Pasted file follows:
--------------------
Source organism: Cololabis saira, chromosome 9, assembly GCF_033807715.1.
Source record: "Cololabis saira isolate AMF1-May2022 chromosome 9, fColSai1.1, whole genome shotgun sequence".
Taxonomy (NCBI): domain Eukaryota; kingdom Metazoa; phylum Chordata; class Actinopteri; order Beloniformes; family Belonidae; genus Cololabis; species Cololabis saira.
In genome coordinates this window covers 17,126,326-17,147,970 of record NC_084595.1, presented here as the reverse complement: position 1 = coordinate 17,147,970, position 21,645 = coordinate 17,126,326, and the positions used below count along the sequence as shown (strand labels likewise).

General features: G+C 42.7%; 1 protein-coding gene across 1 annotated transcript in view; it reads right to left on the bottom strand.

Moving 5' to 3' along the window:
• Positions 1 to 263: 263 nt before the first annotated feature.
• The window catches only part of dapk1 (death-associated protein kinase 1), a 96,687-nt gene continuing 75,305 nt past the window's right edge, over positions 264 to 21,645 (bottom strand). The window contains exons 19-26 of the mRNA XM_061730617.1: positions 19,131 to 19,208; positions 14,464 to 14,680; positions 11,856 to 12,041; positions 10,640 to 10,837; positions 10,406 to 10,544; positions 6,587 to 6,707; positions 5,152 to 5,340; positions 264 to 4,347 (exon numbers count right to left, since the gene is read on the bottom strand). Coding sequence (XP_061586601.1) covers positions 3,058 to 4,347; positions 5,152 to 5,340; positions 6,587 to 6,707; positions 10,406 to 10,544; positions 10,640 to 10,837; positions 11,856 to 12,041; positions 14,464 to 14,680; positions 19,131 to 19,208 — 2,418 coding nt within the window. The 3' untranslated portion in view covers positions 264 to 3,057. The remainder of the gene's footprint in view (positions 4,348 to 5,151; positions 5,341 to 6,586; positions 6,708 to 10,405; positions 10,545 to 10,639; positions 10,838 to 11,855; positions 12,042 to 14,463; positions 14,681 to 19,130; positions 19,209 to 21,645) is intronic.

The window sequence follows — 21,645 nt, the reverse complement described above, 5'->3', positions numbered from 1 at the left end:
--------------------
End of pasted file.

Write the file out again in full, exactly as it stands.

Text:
Source organism: Cololabis saira, chromosome 9, assembly GCF_033807715.1.
Source record: "Cololabis saira isolate AMF1-May2022 chromosome 9, fColSai1.1, whole genome shotgun sequence".
Taxonomy (NCBI): domain Eukaryota; kingdom Metazoa; phylum Chordata; class Actinopteri; order Beloniformes; family Belonidae; genus Cololabis; species Cololabis saira.
In genome coordinates this window covers 17,126,326-17,147,970 of record NC_084595.1, presented here as the reverse complement: position 1 = coordinate 17,147,970, position 21,645 = coordinate 17,126,326, and the positions used below count along the sequence as shown (strand labels likewise).

General features: G+C 42.7%; 1 protein-coding gene across 1 annotated transcript in view; it reads right to left on the bottom strand.

Moving 5' to 3' along the window:
• Positions 1 to 263: 263 nt before the first annotated feature.
• The window catches only part of dapk1 (death-associated protein kinase 1), a 96,687-nt gene continuing 75,305 nt past the window's right edge, over positions 264 to 21,645 (bottom strand). The window contains exons 19-26 of the mRNA XM_061730617.1: positions 19,131 to 19,208; positions 14,464 to 14,680; positions 11,856 to 12,041; positions 10,640 to 10,837; positions 10,406 to 10,544; positions 6,587 to 6,707; positions 5,152 to 5,340; positions 264 to 4,347 (exon numbers count right to left, since the gene is read on the bottom strand). Coding sequence (XP_061586601.1) covers positions 3,058 to 4,347; positions 5,152 to 5,340; positions 6,587 to 6,707; positions 10,406 to 10,544; positions 10,640 to 10,837; positions 11,856 to 12,041; positions 14,464 to 14,680; positions 19,131 to 19,208 — 2,418 coding nt within the window. The 3' untranslated portion in view covers positions 264 to 3,057. The remainder of the gene's footprint in view (positions 4,348 to 5,151; positions 5,341 to 6,586; positions 6,708 to 10,405; positions 10,545 to 10,639; positions 10,838 to 11,855; positions 12,042 to 14,463; positions 14,681 to 19,130; positions 19,209 to 21,645) is intronic.

The window sequence follows — 21,645 nt, the reverse complement described above, 5'->3', positions numbered from 1 at the left end: